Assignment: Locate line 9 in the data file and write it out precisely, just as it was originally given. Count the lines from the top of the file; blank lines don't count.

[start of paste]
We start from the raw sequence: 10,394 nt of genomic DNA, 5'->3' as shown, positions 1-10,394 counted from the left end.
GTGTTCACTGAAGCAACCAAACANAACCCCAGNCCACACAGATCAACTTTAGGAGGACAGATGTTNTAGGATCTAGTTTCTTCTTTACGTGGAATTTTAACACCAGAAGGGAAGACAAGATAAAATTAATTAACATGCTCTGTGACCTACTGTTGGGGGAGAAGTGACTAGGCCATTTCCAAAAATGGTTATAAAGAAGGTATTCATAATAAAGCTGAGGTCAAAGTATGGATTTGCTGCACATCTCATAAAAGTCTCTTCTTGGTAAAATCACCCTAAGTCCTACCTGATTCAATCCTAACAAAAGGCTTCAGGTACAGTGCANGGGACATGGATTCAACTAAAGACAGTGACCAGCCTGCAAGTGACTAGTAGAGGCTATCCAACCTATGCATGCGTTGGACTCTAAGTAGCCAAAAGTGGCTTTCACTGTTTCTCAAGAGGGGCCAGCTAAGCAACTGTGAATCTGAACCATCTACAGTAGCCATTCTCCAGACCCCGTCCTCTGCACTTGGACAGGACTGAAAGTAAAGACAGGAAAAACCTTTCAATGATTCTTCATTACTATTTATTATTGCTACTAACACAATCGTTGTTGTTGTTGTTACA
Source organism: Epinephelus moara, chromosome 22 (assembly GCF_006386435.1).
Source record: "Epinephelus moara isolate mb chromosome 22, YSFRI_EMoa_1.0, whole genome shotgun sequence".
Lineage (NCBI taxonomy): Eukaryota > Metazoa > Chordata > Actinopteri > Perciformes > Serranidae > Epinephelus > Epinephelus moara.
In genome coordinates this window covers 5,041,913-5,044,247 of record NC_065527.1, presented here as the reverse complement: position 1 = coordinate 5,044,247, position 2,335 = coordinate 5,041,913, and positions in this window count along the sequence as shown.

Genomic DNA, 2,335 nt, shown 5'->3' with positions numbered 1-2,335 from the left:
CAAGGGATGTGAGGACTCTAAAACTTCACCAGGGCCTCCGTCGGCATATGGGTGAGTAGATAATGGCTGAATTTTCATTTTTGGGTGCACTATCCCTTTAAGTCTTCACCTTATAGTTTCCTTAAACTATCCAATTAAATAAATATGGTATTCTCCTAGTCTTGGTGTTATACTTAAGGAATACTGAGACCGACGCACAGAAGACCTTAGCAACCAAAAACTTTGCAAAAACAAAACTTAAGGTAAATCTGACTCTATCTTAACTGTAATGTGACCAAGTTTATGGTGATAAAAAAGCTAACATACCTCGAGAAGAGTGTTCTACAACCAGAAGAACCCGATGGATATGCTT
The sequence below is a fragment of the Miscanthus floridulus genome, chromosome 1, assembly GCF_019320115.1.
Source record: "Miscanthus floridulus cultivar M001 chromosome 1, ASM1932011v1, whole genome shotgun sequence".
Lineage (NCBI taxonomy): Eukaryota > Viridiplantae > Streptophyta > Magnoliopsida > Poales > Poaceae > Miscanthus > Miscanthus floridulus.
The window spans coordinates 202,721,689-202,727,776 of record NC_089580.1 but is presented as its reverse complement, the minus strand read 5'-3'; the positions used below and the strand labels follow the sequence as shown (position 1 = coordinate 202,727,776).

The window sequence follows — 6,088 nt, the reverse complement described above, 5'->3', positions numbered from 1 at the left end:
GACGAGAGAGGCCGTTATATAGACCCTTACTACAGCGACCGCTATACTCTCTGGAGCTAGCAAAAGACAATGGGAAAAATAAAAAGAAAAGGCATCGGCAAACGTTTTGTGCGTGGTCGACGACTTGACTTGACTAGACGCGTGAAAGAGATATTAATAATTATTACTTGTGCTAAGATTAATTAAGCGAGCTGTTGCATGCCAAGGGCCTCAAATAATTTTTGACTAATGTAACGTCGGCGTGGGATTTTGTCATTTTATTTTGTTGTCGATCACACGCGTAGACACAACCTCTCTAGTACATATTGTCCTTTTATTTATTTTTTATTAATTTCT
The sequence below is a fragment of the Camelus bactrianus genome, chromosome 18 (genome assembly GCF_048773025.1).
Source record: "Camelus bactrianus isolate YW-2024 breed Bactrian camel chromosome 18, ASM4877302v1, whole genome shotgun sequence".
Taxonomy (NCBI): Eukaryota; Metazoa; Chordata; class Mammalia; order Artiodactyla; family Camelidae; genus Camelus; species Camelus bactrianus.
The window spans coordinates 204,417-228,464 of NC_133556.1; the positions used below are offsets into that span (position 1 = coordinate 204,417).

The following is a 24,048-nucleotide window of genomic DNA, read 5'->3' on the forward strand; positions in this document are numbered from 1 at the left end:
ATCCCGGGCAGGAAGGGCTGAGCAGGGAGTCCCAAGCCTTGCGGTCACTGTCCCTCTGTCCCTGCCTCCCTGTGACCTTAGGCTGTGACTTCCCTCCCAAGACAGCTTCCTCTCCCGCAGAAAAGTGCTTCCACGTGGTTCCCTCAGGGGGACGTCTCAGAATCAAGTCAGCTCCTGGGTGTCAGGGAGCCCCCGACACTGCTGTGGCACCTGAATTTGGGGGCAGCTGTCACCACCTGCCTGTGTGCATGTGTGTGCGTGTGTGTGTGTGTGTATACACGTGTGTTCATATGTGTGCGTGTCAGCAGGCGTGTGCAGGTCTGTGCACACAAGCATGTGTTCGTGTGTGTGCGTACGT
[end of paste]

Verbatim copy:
The sequence below is a fragment of the Miscanthus floridulus genome, chromosome 1, assembly GCF_019320115.1.